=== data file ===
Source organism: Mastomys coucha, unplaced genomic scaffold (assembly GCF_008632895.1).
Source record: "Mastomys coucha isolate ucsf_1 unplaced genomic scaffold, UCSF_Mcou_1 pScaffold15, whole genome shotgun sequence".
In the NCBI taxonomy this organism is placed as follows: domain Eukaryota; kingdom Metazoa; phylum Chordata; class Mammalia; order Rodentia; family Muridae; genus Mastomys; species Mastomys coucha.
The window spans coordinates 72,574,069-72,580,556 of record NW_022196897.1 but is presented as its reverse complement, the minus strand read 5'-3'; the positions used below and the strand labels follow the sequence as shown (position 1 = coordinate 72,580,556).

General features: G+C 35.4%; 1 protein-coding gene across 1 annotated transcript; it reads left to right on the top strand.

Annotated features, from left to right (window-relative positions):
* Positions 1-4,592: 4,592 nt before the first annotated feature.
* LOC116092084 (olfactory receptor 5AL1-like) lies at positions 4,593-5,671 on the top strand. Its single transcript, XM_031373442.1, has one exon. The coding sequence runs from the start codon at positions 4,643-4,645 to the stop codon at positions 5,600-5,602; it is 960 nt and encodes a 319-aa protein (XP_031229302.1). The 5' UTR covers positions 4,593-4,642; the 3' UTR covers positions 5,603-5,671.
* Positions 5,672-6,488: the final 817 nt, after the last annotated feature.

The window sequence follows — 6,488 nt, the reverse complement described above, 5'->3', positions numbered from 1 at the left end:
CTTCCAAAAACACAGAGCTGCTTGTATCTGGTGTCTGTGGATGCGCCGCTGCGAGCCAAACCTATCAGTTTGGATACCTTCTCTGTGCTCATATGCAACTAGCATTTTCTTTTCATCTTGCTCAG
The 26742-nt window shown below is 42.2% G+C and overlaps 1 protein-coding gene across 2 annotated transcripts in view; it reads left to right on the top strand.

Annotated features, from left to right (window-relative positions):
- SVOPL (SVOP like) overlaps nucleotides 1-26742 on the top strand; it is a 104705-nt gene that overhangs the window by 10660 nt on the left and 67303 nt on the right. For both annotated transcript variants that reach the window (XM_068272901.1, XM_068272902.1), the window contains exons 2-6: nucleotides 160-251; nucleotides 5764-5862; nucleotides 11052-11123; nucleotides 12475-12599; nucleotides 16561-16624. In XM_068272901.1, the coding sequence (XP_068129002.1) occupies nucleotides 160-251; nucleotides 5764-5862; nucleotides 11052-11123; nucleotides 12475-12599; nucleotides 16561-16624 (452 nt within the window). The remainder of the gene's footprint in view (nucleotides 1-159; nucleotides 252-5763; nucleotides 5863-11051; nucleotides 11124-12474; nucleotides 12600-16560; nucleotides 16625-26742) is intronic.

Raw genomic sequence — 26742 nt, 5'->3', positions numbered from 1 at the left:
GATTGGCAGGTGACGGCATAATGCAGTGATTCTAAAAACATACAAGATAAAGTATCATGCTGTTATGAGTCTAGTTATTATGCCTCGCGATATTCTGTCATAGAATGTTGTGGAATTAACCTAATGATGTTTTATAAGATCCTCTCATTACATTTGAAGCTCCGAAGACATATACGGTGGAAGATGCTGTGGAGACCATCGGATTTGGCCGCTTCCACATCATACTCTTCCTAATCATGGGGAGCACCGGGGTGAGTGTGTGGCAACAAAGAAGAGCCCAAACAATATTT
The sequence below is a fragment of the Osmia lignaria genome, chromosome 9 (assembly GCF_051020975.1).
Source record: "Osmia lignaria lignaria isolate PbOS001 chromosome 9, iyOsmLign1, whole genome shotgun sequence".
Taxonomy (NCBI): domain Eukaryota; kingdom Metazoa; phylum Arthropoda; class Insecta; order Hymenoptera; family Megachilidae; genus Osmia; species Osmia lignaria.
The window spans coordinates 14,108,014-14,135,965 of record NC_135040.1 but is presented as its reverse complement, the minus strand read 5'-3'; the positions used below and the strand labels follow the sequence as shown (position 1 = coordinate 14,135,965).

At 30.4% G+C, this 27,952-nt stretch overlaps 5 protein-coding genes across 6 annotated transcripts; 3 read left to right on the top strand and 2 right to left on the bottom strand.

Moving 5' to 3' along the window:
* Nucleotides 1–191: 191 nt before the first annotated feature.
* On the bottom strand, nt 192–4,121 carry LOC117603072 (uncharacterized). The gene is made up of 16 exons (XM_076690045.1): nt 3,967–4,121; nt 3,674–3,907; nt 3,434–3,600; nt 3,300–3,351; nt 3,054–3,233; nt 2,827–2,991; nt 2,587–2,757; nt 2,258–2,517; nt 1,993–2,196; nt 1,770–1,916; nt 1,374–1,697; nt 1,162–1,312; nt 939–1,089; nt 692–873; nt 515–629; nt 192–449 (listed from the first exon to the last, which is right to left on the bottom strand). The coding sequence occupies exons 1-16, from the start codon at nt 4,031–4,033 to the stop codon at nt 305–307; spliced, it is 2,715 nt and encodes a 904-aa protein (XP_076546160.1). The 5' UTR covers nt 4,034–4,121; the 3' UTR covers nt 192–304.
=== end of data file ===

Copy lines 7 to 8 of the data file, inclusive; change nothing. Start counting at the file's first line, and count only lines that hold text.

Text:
* Positions 1-4,592: 4,592 nt before the first annotated feature.
* LOC116092084 (olfactory receptor 5AL1-like) lies at positions 4,593-5,671 on the top strand. Its single transcript, XM_031373442.1, has one exon. The coding sequence runs from the start codon at positions 4,643-4,645 to the stop codon at positions 5,600-5,602; it is 960 nt and encodes a 319-aa protein (XP_031229302.1). The 5' UTR covers positions 4,593-4,642; the 3' UTR covers positions 5,603-5,671.